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U.N. Warns Syrian Rebels Over Atrocities

posted Sep 10, 2012, 3:59 PM by Syrian Transition   [ updated Sep 10, 2012, 3:59 PM ]
10 Sept 12 (New York Times) The top United Nations human rights official warned opposition fighters in Syria on Monday that they would not be immune from prosecution for atrocities, as videos from the Syrian city of Aleppo appeared to show a mass execution by rebel fighters of bound and blindfolded Syrian government soldiers.

One of the videos, first publicized on Monday on the Brown Moses blog, which curates and analyzes video evidence from Syria, showed at least 20 corpses lying in crooked row on a bloodstained street curb. The victims wore fatigues but no shoes. Several appeared to have been shot in the head.

In that video and another that captured the same scene, different rebel groups appear to take responsibility for the killings. It was impossible to immediately confirm the authenticity of the videos, or to determine exactly when and where they were recorded. If confirmed, the executions were likely to add to growing concerns about the conduct of the militias fighting to topple the Syrian president, Bashar al-Assad, and particularly their treatment of prisoners.

In a brutal episode in late July, a group of rebel fighters were seen in a video executing several captives — members of an Aleppo family accused of being enforcers for the government — with a spray of gunfire. In recent days, other videos have captured summary executions by the rebels.

Speaking in Geneva on Monday, Navi Pillay, the United Nations high commissioner for human rights, warned of atrocities by both the government and its opponents.  Both, she said, “deploy snipers that target civilians.”   Ms. Pillay also said the Syrian government’s attacks on civilians and destruction of homes “may constitute war crimes or crimes against humanity,” according to a transcript of Ms. Pillay’s remarks on her office’s Web site. And in a stern warning directed at antigovernment forces, Ms. Pillay noted the “undoubted climb in human rights violations” attributed to the rebels, including abductions and summary executions.   “Opposition forces should be under no illusion that they will be immune from prosecution,” she said.

In one of the videos showing the executed soldiers, a narrator claims that a rebel battalion called Salam al-Farisi was responsible for killing the men. In a subsequent video posted by the London-based Syrian Observatory for Human Rights, a man attributes responsibility to a different battalion.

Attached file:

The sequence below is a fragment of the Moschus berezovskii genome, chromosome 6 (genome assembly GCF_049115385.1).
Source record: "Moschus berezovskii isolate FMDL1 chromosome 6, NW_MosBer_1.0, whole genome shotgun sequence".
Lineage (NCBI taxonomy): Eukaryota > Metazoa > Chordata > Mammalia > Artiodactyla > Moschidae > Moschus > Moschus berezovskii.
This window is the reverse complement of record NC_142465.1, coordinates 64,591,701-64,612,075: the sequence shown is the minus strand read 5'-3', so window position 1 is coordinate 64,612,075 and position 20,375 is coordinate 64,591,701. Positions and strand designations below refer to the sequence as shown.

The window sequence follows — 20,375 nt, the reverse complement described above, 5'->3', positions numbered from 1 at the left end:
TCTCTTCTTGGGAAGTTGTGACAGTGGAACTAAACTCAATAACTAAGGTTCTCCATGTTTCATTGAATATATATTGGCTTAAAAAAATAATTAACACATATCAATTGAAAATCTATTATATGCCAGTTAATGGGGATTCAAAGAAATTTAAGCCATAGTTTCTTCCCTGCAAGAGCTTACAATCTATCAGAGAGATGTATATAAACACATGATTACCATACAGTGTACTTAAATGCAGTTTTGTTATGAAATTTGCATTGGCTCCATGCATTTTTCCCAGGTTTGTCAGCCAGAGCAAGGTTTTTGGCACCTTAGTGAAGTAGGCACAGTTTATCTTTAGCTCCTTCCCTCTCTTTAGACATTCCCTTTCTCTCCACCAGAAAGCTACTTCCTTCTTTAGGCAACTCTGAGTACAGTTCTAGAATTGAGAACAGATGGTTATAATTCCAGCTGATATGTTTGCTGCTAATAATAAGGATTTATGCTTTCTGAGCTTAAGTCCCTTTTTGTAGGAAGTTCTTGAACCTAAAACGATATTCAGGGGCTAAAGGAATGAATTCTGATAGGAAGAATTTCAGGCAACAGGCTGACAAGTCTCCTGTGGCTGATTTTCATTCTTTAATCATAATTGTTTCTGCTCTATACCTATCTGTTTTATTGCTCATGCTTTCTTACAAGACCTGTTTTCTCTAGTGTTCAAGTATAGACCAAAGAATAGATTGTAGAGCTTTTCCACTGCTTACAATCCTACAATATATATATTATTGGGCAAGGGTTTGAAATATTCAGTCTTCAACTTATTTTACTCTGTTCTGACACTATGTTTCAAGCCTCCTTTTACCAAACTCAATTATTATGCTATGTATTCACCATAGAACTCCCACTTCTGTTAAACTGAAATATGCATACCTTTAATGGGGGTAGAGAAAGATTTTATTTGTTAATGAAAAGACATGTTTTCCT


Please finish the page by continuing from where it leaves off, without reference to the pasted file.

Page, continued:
“Assad’s dogs,” the man says, panning the camera across the scene, of bodies contorted in anguish or slumped, in a fetal position. “God is great.”

The leader of the Syrian Observatory, who uses the pseudonym Rami Abdul-Rahman for safety reasons, said the exact location of the killings was not clear, but that the soldiers may have been part of a contingent from a military base in the Hanano district that rebel fighters attacked on Friday.

Also on Monday, Egypt’s Foreign Ministry announced that it was convening a meeting of regional states to try to find a peaceful resolution to the Syrian conflict. Diplomats from Turkey, Iran, Saudi Arabia and Egypt are expected to meet in Cairo in the coming days, in an initiative has been widely viewed as an effort by Egypt’s new president, Mohamed Morsi, to reassert his country’s regional leadership role.

The prospects for that effort seemed questionable, at best: while Iran has been a strong supporter of Mr. Assad’s government, Mr. Morsi has called for the Syrian president to step down. Saudi Arabia and Turkey have actively helped Mr. Assad’s opponents, with weapons and other logistical support.

In a statement, the Egyptian Foreign Ministry said that the meeting would work toward the goals of ending violence, preserving Syria’s territorial integrity, rejecting foreign military intervention and starting a political process that could achieve a “democratic, pluralist system.”